“I have enjoyed reading your notes on Sciquest. Seems like the only way the stock can go up at this point is if they sell the company because the fundamentals of their higher education segment sound like they are getting worse! Do you have any sense for the Board of directors and whether they are Steve Weihe’s cronies who will do only as he wishes, or whether they might realize, hey this isn’t working lets just sell this thing for whatever we can?” – Reader Comment (Equity Investment Firm)
One of the things that I enjoy the most about writing a blog, is the opportunity it provides to interact with readers directly. What is of particular interest, is the diverse background of the individuals who take the time to share their thoughts or ask questions regarding a particular story. In other words, it is not just what is being said, but who is actually saying it, that adds a unique dimension to any exchange.
Of the many who have contacted me regarding my coverage of SciQuest, there seems to be a notable percentage that come from the investment world. In fact I wrote about one such dialogue in my November 27th, 2014 post Call from investment banking firm regarding SciQuest post telling.
The above comment, which came via a social network, is another.
Now within every comment there can also be suggestions – sometimes subtle, sometimes not – as to possible new avenues of investigation. Consider the reader’s statement referenced in the opening paragraph of this post.
The question regarding the SciQuest board, is reminiscent of the one I received about the NIGP board. We of course now know the significance of that query in relation to the #CodeGate scandal.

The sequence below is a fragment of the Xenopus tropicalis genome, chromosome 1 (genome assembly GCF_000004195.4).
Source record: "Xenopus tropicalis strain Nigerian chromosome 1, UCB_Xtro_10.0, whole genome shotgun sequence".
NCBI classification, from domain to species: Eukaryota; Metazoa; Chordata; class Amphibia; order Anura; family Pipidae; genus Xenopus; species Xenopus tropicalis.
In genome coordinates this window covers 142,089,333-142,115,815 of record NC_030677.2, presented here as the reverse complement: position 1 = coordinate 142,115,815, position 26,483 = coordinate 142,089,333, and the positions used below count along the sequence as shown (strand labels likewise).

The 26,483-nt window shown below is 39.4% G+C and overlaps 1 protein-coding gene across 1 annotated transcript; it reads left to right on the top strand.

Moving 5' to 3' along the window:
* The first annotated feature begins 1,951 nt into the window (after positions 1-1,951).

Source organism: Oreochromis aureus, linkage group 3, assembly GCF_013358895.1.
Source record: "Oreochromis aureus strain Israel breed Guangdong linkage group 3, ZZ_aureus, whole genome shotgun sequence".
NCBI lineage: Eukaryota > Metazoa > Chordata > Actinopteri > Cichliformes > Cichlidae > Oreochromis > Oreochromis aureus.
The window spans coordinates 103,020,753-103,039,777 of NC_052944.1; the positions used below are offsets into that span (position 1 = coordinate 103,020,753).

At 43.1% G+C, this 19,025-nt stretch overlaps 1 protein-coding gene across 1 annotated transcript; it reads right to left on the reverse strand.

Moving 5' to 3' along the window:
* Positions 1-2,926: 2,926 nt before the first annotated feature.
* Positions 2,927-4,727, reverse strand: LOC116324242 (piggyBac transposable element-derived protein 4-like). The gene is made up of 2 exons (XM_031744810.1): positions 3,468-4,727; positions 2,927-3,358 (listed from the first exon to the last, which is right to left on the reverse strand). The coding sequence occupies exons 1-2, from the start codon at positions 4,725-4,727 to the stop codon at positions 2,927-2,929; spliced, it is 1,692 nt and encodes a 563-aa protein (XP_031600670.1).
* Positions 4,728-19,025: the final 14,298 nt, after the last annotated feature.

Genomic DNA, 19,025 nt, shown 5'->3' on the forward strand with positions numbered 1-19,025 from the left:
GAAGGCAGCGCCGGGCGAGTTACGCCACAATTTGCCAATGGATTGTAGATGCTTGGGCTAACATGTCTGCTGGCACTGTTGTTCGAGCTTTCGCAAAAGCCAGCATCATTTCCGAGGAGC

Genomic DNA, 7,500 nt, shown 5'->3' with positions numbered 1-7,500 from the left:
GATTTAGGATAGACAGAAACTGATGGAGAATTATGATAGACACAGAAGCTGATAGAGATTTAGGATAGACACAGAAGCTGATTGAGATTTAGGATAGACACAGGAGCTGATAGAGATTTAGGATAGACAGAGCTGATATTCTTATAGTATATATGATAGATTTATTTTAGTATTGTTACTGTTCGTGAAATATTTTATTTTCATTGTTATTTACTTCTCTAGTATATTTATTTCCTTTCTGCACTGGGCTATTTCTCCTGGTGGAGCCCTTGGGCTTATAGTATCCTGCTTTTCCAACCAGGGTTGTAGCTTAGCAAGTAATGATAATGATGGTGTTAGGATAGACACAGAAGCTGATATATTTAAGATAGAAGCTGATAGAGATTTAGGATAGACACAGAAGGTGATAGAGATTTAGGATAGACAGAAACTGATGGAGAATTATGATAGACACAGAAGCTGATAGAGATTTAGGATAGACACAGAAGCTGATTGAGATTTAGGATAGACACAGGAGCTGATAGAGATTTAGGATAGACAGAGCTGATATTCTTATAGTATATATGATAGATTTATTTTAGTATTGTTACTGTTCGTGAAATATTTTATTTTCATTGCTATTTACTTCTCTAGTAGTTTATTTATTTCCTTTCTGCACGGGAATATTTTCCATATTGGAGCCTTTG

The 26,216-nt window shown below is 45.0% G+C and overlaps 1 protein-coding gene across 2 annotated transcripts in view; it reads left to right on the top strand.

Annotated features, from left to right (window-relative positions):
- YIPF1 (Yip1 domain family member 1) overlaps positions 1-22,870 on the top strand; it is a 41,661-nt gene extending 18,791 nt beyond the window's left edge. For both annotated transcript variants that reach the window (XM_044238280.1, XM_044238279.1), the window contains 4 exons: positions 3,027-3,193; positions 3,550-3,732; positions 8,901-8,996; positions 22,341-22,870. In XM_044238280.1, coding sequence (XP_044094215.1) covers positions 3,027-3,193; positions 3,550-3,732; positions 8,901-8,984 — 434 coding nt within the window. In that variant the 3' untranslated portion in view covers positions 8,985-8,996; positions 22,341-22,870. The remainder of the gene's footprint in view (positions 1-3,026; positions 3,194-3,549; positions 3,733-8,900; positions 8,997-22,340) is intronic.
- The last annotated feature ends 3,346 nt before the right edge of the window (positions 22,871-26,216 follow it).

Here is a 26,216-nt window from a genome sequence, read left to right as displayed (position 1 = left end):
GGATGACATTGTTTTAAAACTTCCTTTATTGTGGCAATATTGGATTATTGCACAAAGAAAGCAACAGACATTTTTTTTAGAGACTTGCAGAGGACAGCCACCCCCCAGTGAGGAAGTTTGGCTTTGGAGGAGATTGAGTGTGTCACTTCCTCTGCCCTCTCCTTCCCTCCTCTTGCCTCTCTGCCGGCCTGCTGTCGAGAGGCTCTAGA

Over the coming week I will look into the make-up of the SciQuest board, to see if there is any merit relative to concerns surrounding cronyism, and the suggestion that they are merely puppets of CEO Wiehe’s self-serving whimsy.
On the other side of this coin, I cannot ignore the possibility that the comment is also intended to be a veiled message to the SciQuest executive team. Specifically, sell . . . Sell . . . SELL the company now! In other words, I do not think it is a coincidence, that I started receiving the latest messages shortly after the Triangle Business Journal reported that the company is on an acquisition deal hunt. This could suggest that there is a growing divide or fork in the road in terms of what at least some investors want the company to do (sell), and what the company’s management wants to do (buy or stay the course).
“I’m tired of their excuses about sales execution problems or acquired churn. It’s a poorly managed company with a toxic work environment.”
At the end of the day, there is growing evidence that the company is potentially rotting from the inside out, as demonstrated by the suggestion of a toxic work environment. What gives possible credence to this last statement is the fact that approximately 2 months ago I received a similar assessment from a different source, one who actually works within the procurement industry.
In that comment – which also came via a direct message, the individual wrote; “After doing my research on the company, I immediately realized how toxic Stephen Wiehe is. I read that he had a habit of meeting with new employees and stating “Don’t f#@k with me”. Makes me think that he ticked someone off who decided he was part of the problem.”
While I am not certain where my investigation will ultimately lead, two things are clear at this point; 1) if I were an existing SciQuest customer, I would want to start talking about the impact that a possible sale would have on my organization and, 2) if I were seriously considering SciQuest as a possible solution, I would probably hold off on making a decision until the future of the company was more certain.